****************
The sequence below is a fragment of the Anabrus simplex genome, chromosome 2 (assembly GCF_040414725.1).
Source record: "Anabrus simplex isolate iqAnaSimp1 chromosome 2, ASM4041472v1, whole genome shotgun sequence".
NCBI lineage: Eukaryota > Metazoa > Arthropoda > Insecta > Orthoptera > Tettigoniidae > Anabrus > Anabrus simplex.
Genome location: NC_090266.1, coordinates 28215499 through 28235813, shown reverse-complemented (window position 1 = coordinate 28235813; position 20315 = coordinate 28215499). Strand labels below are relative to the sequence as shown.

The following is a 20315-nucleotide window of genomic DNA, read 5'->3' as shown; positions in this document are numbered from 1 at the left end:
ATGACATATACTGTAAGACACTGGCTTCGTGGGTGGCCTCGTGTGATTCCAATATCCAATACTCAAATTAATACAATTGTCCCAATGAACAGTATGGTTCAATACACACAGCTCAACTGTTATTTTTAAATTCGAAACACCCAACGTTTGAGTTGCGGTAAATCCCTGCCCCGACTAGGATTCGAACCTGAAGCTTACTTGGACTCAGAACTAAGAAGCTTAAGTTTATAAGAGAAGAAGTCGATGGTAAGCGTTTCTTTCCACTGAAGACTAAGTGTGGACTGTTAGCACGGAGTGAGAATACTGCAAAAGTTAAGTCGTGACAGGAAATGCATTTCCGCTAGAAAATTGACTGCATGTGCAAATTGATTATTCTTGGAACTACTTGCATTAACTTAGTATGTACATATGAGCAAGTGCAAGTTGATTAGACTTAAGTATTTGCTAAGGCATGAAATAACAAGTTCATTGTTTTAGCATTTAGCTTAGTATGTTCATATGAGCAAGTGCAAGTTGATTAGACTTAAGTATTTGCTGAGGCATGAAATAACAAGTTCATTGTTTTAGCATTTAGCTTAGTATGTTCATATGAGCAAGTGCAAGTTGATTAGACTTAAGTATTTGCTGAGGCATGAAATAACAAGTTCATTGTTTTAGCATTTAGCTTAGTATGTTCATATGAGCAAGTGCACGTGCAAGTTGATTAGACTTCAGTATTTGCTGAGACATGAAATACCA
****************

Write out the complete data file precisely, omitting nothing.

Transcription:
The sequence below is a fragment of the Anabrus simplex genome, chromosome 2 (assembly GCF_040414725.1).
Source record: "Anabrus simplex isolate iqAnaSimp1 chromosome 2, ASM4041472v1, whole genome shotgun sequence".
NCBI lineage: Eukaryota > Metazoa > Arthropoda > Insecta > Orthoptera > Tettigoniidae > Anabrus > Anabrus simplex.
Genome location: NC_090266.1, coordinates 28215499 through 28235813, shown reverse-complemented (window position 1 = coordinate 28235813; position 20315 = coordinate 28215499). Strand labels below are relative to the sequence as shown.

The following is a 20315-nucleotide window of genomic DNA, read 5'->3' as shown; positions in this document are numbered from 1 at the left end:
ATGACATATACTGTAAGACACTGGCTTCGTGGGTGGCCTCGTGTGATTCCAATATCCAATACTCAAATTAATACAATTGTCCCAATGAACAGTATGGTTCAATACACACAGCTCAACTGTTATTTTTAAATTCGAAACACCCAACGTTTGAGTTGCGGTAAATCCCTGCCCCGACTAGGATTCGAACCTGAAGCTTACTTGGACTCAGAACTAAGAAGCTTAAGTTTATAAGAGAAGAAGTCGATGGTAAGCGTTTCTTTCCACTGAAGACTAAGTGTGGACTGTTAGCACGGAGTGAGAATACTGCAAAAGTTAAGTCGTGACAGGAAATGCATTTCCGCTAGAAAATTGACTGCATGTGCAAATTGATTATTCTTGGAACTACTTGCATTAACTTAGTATGTACATATGAGCAAGTGCAAGTTGATTAGACTTAAGTATTTGCTAAGGCATGAAATAACAAGTTCATTGTTTTAGCATTTAGCTTAGTATGTTCATATGAGCAAGTGCAAGTTGATTAGACTTAAGTATTTGCTGAGGCATGAAATAACAAGTTCATTGTTTTAGCATTTAGCTTAGTATGTTCATATGAGCAAGTGCAAGTTGATTAGACTTAAGTATTTGCTGAGGCATGAAATAACAAGTTCATTGTTTTAGCATTTAGCTTAGTATGTTCATATGAGCAAGTGCACGTGCAAGTTGATTAGACTTCAGTATTTGCTGAGACATGAAATACCA